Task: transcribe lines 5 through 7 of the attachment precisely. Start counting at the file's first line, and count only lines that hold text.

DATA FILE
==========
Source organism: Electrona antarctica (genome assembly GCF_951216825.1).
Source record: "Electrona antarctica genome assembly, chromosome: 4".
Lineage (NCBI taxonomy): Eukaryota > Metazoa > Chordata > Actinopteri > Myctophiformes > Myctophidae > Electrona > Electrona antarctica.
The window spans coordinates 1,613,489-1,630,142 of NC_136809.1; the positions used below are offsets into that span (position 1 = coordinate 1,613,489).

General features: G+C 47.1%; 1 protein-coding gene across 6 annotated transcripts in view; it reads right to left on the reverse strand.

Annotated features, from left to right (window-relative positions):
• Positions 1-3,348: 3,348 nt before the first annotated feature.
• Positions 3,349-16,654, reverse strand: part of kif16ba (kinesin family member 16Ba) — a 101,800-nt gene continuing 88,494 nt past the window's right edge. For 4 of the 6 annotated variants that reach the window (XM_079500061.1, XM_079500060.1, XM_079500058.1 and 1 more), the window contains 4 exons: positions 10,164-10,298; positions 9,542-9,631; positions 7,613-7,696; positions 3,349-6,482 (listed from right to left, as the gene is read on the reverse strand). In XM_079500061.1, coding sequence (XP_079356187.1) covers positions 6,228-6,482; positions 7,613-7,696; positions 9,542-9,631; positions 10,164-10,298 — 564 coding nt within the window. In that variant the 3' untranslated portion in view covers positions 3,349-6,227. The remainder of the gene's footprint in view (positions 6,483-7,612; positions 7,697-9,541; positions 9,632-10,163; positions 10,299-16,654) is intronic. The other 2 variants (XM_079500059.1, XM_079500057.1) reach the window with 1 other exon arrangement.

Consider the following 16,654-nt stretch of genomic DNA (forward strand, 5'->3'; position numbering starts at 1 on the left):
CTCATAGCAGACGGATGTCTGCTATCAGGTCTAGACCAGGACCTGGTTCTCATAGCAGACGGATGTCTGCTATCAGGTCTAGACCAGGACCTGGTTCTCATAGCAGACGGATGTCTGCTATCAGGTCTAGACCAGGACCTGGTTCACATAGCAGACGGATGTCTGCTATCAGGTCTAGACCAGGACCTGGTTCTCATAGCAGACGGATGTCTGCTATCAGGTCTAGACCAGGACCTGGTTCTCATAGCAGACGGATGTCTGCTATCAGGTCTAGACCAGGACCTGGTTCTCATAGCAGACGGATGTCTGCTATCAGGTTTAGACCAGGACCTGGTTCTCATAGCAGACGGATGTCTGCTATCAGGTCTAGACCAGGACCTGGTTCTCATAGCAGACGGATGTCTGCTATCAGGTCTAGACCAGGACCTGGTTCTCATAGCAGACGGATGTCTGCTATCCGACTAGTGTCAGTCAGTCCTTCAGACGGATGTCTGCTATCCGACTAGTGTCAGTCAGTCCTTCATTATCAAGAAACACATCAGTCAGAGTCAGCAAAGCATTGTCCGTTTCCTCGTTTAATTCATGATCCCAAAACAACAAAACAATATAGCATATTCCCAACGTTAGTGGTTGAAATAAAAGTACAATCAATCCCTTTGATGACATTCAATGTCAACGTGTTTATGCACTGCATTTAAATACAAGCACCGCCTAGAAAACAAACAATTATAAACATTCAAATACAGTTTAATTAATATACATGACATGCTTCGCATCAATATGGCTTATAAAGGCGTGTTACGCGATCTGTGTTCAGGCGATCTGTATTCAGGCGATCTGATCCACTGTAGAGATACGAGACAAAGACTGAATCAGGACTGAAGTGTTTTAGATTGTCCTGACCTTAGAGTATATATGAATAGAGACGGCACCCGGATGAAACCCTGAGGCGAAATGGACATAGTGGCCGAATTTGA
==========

General features: G+C 47.1%; 1 protein-coding gene across 6 annotated transcripts in view; it reads right to left on the reverse strand.

Annotated features, from left to right (window-relative positions):
• Positions 1-3,348: 3,348 nt before the first annotated feature.